Grandma’s House

Today is my grandma’s birthday.  She would be 129 years old.  Happy Birthday, Clara Czerwinski Lipski. You were a great grandma.

Grandma

Once there was a small, old, brick house
With a tiny brown lawn and a stoop
On a street of small, old, brick houses
With tiny brown lawns and stoops
In Cicero, Illinois.

My grandma lived there
With my grandpa
And my Uncle Stooge and
Uncle Chester
But I always thought of it as
Grandma’s house.

I lived there, too, when I was just born,
With my mama and daddy,
Grandma and Grandpa,
Uncle Stooge and Uncle Chester,
All of us in the small old house
Crowded together like clowns in a circus car.

I was the star of the show
And had an audience of six.
Did she eat? my uncles would ask.
Are her bowels moving?
Did that rash go away?

When I grew older,
I spent nearly every weekend at that house.
The furniture was dark and solid
And there were always surprises for me
On the big old round table
In the dining room:
Cracker Jacks or
Hair ribbons
Or a new dress
From Marshall Field’s.

It was all different from my own house
In a new suburb.
The air at Grandma’s house
Smelled of bleach,
Mothballs, and
Pipe tobacco.
Clocks ticked in quiet rooms,
And pigeons cooed in the back yard.
The floor in the bathroom was made up of
Little white tiles.
That made you dizzy if you stared at them too long.
The toilet was called
A Toledo
Because that’s where it was made:
Toledo, Ohio.

At Grandma’s house
We ate chocolate cake and Pepsi for breakfast,
Played Old Crow at the dining room table,
Climbed the hill of coal in the coal bin.
And my grandma slept
In her clothes
At the foot of our bed
To make sure we were safe.

5 thoughts on “Grandma’s House”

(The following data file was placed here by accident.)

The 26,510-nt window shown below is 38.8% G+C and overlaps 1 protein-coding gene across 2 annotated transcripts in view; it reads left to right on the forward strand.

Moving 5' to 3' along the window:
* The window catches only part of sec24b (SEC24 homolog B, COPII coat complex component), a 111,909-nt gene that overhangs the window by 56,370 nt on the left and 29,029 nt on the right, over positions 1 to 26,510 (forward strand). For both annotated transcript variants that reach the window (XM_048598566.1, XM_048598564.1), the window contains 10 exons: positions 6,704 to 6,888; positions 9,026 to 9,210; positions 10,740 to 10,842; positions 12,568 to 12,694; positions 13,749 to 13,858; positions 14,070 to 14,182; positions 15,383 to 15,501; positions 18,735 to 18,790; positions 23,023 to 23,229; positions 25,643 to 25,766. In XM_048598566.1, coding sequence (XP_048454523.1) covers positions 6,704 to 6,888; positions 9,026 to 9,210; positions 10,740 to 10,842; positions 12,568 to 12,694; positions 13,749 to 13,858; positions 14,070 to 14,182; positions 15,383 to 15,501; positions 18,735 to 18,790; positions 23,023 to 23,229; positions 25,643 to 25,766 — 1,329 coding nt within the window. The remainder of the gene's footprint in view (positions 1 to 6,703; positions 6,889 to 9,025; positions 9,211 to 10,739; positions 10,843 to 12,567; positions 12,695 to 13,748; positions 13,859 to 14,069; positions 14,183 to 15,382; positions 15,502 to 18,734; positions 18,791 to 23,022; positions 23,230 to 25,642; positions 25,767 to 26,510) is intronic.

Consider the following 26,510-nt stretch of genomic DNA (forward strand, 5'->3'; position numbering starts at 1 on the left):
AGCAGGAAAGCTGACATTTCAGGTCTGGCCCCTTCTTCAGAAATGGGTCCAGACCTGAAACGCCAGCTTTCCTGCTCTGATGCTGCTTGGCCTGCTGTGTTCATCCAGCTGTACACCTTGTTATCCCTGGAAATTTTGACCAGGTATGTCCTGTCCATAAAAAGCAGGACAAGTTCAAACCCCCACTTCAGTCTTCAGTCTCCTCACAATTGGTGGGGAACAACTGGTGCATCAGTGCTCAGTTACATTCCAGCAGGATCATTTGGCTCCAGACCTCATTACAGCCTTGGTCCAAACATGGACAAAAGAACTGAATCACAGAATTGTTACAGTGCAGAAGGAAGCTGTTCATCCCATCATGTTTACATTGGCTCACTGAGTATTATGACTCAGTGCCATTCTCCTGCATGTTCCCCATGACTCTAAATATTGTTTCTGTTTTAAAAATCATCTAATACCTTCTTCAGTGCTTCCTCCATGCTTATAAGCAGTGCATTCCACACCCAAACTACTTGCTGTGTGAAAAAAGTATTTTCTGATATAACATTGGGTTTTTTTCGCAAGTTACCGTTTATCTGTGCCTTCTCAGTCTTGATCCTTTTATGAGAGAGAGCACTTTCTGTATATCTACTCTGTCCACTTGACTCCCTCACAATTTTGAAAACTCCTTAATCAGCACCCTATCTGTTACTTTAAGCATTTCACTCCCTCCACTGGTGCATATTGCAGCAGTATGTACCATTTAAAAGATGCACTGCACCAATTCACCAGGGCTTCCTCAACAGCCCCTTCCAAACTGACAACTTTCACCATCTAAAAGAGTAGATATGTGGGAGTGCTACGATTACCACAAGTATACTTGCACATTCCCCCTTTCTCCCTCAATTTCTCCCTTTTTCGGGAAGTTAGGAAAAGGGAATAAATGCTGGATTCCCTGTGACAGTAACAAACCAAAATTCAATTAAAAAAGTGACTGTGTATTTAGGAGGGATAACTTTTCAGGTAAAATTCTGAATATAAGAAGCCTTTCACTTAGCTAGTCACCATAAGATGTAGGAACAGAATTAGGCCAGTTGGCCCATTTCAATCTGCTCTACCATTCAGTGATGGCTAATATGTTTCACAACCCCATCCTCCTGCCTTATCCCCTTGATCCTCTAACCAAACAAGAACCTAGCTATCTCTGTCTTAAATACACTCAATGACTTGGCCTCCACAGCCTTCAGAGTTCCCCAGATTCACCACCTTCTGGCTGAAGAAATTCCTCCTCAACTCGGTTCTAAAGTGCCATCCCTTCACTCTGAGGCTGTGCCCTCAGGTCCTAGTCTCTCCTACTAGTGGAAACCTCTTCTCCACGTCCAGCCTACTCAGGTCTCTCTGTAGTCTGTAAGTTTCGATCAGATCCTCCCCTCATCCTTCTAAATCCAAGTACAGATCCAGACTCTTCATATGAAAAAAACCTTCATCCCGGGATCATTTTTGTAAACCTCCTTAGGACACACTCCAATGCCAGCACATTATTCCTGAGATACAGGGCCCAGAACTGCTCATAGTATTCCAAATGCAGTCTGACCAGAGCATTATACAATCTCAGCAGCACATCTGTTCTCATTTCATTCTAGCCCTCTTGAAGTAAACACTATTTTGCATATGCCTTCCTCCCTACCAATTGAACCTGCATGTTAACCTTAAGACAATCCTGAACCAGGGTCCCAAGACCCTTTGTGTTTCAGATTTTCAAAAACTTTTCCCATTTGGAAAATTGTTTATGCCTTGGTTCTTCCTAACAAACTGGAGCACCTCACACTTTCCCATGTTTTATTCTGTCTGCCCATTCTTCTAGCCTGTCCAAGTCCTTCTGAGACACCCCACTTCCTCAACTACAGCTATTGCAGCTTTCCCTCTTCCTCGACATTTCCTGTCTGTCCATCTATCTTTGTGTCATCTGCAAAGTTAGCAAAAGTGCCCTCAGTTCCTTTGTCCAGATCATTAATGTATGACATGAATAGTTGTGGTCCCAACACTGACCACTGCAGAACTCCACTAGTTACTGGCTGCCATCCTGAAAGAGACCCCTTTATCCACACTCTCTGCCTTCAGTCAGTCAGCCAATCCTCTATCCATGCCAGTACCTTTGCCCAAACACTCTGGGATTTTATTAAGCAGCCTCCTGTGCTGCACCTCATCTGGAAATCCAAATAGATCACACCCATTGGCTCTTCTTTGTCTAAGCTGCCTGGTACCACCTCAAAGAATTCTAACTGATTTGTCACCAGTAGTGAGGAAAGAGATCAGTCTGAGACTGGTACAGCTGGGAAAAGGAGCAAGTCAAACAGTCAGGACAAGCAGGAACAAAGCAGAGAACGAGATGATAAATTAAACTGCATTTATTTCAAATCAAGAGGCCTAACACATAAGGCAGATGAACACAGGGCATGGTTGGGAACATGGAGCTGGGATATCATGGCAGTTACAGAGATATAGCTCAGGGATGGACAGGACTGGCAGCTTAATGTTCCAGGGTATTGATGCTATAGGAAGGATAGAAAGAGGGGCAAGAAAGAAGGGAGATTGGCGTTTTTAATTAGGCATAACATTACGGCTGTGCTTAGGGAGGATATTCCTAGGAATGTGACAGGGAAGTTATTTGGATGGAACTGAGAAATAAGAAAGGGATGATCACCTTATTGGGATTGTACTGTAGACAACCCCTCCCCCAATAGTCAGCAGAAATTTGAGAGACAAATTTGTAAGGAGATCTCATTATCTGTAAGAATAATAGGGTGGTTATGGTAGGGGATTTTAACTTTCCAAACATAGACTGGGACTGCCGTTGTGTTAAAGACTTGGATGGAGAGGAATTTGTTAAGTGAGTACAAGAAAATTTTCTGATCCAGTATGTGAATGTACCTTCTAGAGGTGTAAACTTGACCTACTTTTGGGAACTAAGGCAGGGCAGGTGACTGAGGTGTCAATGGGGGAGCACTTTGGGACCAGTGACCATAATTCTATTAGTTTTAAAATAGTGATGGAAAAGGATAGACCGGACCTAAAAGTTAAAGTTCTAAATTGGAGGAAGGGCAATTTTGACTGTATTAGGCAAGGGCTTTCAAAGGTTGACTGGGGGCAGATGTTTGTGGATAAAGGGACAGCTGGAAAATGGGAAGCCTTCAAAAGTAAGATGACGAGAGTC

1. I, too, love my grandma. She was the mistress of safety. When my wife and children visited from our home in Kentucky, grandma made sure that we had lots of covers on our beds and on our bodies even though it was hot, muggy summer and all the windows had been painted shut.

    Grandpa was my hero. We would spend hours in the basement straightening old bent nails. Time for a break? We would go upstairs for a Hershey bar and a glass of grape juice…always diluted with water. Lasts longer that way.

  2. I wonder, if your grandma and grandpa had written about you, Duffy and Karen, would they have written as movingly and poetically as their grandkids have about them? My nonni didn’t speak English and I never spent a night at their houses. Maria Zaninelli, mom’s mom, would always say to me, “Fa niza girl. You ‘elpa you mom.” Emilia Bortolanza, dad’s mom from the North, never said anything directly to me that I remember. My nonno made wine and grape juice from the Concord grapes he grew in their backyard. The odor when he opened the cellar doors nearly made us drunk.

    Xo

  3. Lovely tribute. Just yesterday I talked with a friend about her lack of ever knowing a grandparent–all died before or soon after she was born. What a terrible void to have in your life.

Comments are closed.